Featured Alumni – Deblina Sarkar, 2008 EE
Deblina Sarkar is currently a postdoctoral researcher in the Synthetic Neurobiology group at MIT. She received her M.S. and Ph.D. in electrical engineering and computer science at UCSB in 2010 and 2015 respectively. She completed her B.Tech. in electronics engineering at IIT (ISM), Dhanbad in 2008. Her research aims to bridge the gap between nanotechnology and synthetic biology to create a new paradigm for computational electronics and invent disruptive technologies for neuroscience.
She invented the world’s thinnest channel sub-thermal transistor which overcomes the fundamental power limitations of present technology and leads to record power-reduction. Her research also showed for the first time that quantum mechanical transistors can lead to electrical biosensors with ultra-high sensitivity and single-molecular detectability. Recently, she has developed a technology for unprecedented expansion of brain tissue to map the biomolecular building blocks of the brain.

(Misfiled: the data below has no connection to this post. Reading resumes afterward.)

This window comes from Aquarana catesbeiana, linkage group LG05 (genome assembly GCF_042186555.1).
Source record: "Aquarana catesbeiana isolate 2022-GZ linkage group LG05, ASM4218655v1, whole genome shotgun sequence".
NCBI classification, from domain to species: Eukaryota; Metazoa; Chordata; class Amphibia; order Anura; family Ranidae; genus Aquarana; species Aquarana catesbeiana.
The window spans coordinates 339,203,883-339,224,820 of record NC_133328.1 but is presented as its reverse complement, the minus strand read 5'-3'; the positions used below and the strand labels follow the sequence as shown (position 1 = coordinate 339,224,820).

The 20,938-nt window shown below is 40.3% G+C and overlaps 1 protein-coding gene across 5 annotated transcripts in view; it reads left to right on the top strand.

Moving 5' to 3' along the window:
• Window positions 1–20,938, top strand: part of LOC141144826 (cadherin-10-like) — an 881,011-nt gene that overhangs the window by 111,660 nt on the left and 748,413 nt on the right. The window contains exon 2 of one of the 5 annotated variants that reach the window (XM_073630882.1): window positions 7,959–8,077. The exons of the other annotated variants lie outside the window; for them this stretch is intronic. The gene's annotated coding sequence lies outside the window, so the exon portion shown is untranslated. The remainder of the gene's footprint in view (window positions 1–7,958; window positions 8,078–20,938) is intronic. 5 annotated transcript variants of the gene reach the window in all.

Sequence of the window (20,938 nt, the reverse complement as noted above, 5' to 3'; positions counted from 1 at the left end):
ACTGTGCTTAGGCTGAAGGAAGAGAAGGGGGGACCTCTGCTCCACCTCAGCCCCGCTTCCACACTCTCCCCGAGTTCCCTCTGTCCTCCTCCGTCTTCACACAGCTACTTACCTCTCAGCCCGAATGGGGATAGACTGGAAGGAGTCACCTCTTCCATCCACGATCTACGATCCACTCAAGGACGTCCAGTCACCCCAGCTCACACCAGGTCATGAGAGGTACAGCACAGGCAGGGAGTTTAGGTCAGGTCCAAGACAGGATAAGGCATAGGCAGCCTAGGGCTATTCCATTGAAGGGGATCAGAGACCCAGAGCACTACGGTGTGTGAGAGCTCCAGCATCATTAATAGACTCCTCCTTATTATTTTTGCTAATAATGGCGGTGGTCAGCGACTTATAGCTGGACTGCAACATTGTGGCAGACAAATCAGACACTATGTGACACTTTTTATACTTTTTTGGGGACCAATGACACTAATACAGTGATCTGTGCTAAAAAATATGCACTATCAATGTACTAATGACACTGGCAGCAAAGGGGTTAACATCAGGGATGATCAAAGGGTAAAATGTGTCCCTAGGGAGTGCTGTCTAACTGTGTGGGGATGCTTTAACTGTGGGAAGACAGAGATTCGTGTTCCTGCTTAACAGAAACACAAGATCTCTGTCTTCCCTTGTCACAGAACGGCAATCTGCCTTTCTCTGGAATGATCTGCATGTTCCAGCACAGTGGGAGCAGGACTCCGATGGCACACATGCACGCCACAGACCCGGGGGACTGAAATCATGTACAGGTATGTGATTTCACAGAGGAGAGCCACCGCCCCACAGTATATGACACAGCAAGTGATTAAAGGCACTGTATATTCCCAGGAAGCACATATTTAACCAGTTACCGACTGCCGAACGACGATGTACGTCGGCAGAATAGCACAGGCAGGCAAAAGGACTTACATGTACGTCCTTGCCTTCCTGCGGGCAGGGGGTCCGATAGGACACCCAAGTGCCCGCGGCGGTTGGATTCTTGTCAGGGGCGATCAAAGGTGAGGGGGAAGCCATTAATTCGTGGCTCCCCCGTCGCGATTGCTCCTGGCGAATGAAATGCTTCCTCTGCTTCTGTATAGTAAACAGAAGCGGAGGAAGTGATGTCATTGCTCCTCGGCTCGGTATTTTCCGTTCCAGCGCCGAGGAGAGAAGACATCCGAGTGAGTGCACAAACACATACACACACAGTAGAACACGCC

She is the lead author of publications in several eminent journals such as Nature, Nano Lett., ACS Nano, TED etc as well as prestigious conferences such as IEDM, DRC, IITC and has authored/coauthored about 40 papers till date. Several of her works have appeared in popular press worldwide and research highlights of Nature and Nature Nanotechnology.
Her doctoral research was accorded the Lancaster Award for the best PhD Dissertation in the field of Mathematics, Physical Sciences and Engineering at UCSB. As UCSB’s nominee for the nationwide contest, her dissertation went on to be honored as one of the top 3 dissertations throughout USA and Canada in the field of Mathematics, Physical Sciences and Engineering by the Council of Graduate Schools. She is the recipient of numerous other awards and recognitions, including the U.S. Presidential Fellowship (2008), Outstanding Doctoral Candidate Fellowship (2008), being one of three researchers worldwide to win the prestigious IEEE EDS PhD Fellowship Award (2011), a “Bright Mind” invited speaker at the KAUST-NSF conference (2015), one of three winners of the Falling Walls Lab Young Innovator’s competition at San Diego (2015), recipient of “Materials Research Society’s Graduate Student Award” (2015) and has been named a “Rising Star” in Electrical Engineering and Computer Science (2015). She has also been invited to speak at TEDx and her TEDx talk “Could We Soon Augment Our Brains?” is available online.